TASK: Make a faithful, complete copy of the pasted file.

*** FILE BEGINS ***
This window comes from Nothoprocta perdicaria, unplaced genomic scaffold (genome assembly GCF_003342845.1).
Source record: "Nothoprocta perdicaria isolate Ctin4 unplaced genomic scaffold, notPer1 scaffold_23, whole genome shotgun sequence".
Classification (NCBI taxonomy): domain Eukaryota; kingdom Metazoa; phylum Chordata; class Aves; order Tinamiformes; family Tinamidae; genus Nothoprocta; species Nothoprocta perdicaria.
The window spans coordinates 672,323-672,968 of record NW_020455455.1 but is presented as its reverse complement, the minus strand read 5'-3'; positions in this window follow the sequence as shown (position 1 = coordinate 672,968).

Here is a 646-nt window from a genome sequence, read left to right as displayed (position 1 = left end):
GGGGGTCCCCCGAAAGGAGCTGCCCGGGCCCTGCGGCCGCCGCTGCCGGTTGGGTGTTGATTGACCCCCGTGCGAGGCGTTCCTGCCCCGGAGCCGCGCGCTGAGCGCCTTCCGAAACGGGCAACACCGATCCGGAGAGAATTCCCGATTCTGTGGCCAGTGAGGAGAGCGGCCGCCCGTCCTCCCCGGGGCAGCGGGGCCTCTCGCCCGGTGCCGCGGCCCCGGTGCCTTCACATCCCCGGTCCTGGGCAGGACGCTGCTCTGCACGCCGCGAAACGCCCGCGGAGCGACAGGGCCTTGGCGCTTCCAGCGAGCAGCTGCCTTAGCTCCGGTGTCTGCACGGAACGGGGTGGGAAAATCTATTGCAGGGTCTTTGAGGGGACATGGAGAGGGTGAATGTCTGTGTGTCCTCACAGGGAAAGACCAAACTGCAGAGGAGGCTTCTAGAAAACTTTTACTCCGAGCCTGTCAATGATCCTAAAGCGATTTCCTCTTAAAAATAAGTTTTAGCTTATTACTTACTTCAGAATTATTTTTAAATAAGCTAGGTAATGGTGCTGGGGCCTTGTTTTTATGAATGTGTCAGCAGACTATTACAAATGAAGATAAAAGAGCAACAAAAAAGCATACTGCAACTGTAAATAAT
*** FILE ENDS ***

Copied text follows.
This window comes from Nothoprocta perdicaria, unplaced genomic scaffold (genome assembly GCF_003342845.1).
Source record: "Nothoprocta perdicaria isolate Ctin4 unplaced genomic scaffold, notPer1 scaffold_23, whole genome shotgun sequence".
Classification (NCBI taxonomy): domain Eukaryota; kingdom Metazoa; phylum Chordata; class Aves; order Tinamiformes; family Tinamidae; genus Nothoprocta; species Nothoprocta perdicaria.
The window spans coordinates 672,323-672,968 of record NW_020455455.1 but is presented as its reverse complement, the minus strand read 5'-3'; positions in this window follow the sequence as shown (position 1 = coordinate 672,968).

Here is a 646-nt window from a genome sequence, read left to right as displayed (position 1 = left end):
GGGGGTCCCCCGAAAGGAGCTGCCCGGGCCCTGCGGCCGCCGCTGCCGGTTGGGTGTTGATTGACCCCCGTGCGAGGCGTTCCTGCCCCGGAGCCGCGCGCTGAGCGCCTTCCGAAACGGGCAACACCGATCCGGAGAGAATTCCCGATTCTGTGGCCAGTGAGGAGAGCGGCCGCCCGTCCTCCCCGGGGCAGCGGGGCCTCTCGCCCGGTGCCGCGGCCCCGGTGCCTTCACATCCCCGGTCCTGGGCAGGACGCTGCTCTGCACGCCGCGAAACGCCCGCGGAGCGACAGGGCCTTGGCGCTTCCAGCGAGCAGCTGCCTTAGCTCCGGTGTCTGCACGGAACGGGGTGGGAAAATCTATTGCAGGGTCTTTGAGGGGACATGGAGAGGGTGAATGTCTGTGTGTCCTCACAGGGAAAGACCAAACTGCAGAGGAGGCTTCTAGAAAACTTTTACTCCGAGCCTGTCAATGATCCTAAAGCGATTTCCTCTTAAAAATAAGTTTTAGCTTATTACTTACTTCAGAATTATTTTTAAATAAGCTAGGTAATGGTGCTGGGGCCTTGTTTTTATGAATGTGTCAGCAGACTATTACAAATGAAGATAAAAGAGCAACAAAAAAGCATACTGCAACTGTAAATAAT